Jewish Journal


Q: How to Fix the Debates? A: Hold them around a Jewish dinner table.

by Burt Prelutsky

Posted on Oct. 12, 2000 at 8:00 pm

As I see it, the big problem with the political debates isn't, as everybody contends, the candidates; rather, it's the format. It's too polite, too genteel. You wind up with two men, who have spent months accusing each other of being treacherous fools, suddenly having to put on their company manners. They wind up acting as if they just might vote for the other guy. The whole thing is as phony as a bad amateur production; mediocre lines delivered by over-rehearsed robots who have been dressed by a wardrobe lady with way too many red neckties at her disposal.

At the end, you don't know either man any better than you did at the start. Personally, I would like to see a return to old-fashioned, bare-knuckle, last-man-standing showdowns. And I'm not referring to Kennedy-Nixon in 1960 either. The only things that came out of that televised affair: it let everyone know that the Catholic candidate didn't have horns and cloven hooves, and reminded us that Nixon had come to look exactly like the sewer rat that political cartoonist Herblock had been sketching for the previous dozen years. No, when I wish for a return to the good old days, I'm talking about the old days at the house in which I grew up. When my relatives congregated, you had the full spectrum of political opinion, and not just Democrats and Republicans. Predictably, the elderly cousins who worked for minimum wage in the shmatte business could be counted on to vote the straight Socialist ticket.

We even had a delusional Communist in our midst. Uncle Sidney was truly a screwball. He had made his fortune during World War II, wheeling and dealing in Chicago's black market. He then moved to L.A., where he invested his ill-gotten booty in parking lots and slum housing. I used to delight in pointing out to him that, card-carrying or not, with his record for greed and financial chicanery, come the revolution, he'd be among the first lined up against a wall and shot.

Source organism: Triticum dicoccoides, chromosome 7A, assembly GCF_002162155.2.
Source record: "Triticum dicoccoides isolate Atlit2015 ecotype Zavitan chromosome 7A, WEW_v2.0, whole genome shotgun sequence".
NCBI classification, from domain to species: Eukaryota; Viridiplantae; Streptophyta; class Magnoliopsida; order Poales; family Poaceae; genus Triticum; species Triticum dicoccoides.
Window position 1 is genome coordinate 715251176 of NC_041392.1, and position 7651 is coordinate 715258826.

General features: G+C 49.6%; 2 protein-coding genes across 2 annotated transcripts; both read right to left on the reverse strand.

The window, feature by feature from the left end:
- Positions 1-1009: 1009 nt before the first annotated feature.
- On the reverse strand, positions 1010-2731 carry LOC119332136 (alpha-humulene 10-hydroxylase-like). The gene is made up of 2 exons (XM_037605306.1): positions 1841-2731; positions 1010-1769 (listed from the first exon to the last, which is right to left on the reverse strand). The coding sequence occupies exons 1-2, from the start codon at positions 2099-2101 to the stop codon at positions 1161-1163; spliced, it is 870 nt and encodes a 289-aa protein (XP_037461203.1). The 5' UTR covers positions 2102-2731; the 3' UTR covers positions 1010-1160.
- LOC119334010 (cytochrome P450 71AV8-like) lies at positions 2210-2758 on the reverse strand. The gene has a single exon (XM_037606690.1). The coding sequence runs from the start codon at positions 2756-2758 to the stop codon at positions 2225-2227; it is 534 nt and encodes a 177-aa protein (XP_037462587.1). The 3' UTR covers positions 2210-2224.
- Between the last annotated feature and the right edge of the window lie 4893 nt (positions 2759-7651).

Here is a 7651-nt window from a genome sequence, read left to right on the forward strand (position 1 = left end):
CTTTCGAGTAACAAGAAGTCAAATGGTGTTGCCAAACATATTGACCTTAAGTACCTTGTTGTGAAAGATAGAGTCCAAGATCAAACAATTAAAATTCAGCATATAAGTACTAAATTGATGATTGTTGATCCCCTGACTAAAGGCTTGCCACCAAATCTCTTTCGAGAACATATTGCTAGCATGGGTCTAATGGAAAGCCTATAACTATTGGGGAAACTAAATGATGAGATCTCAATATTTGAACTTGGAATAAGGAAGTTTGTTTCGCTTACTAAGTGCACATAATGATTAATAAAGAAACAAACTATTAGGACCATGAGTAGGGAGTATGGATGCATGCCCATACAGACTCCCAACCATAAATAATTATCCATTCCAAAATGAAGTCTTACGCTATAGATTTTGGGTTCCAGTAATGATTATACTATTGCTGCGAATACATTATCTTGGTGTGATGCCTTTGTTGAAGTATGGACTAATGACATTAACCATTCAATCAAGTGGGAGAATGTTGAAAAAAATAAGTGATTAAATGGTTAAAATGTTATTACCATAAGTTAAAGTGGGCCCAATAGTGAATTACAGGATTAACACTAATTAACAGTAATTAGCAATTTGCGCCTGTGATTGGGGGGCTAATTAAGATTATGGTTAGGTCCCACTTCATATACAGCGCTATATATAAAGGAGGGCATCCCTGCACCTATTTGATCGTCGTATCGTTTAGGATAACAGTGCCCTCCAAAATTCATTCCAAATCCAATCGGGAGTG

Political discussions in our house were as much like these televised cotillions as mud wrestling is like a tea party. A polite exchange would consist of "Shut up, you don't know what you're talking about!" followed by "You're full of it! You shut up!" I hate to think what would happen to a couple of preppie fellows like Bush and Gore if tossed into one of these family skirmishes. For all their alleged differences, these are two privileged peas from the very same pod; they're both rich sons of powerful fathers, graduates of the Ivy League. As babies, these two scions could have sucked on the same silver spoon. Hell, if they were any more similar, they'd have to be Siamese twins.

In my house, without a Jim Lehrer to keep the bullies at bay, you wouldn't have had a chance to hear Gore courageously confess that he's for Social Security or Bush take the bit in his teeth and announce to all the world that he thinks education is a really, really good thing. My relatives wouldn't have let these two hothouse orchids get a cliché in edgewise. They'd have had these two puppet boys for lunch. During election years, especially if you couldn't take the heat, you definitely stayed out of my mother's kitchen. When it comes to helping one make a decision about which candidate to support, I find the TV debates absolutely useless. Understand, I'm not saying that I would have voted for any of my relatives, but at least after an hour or two you knew that among the uncles, Irving was the loudest, Nathan was the rudest and Jake was the least informed.

You also knew one other thing: namely that should the Russkies, by some awful miracle, go on to win the Cold War, Uncle Sidney would have been in for a hell of a big surprise.

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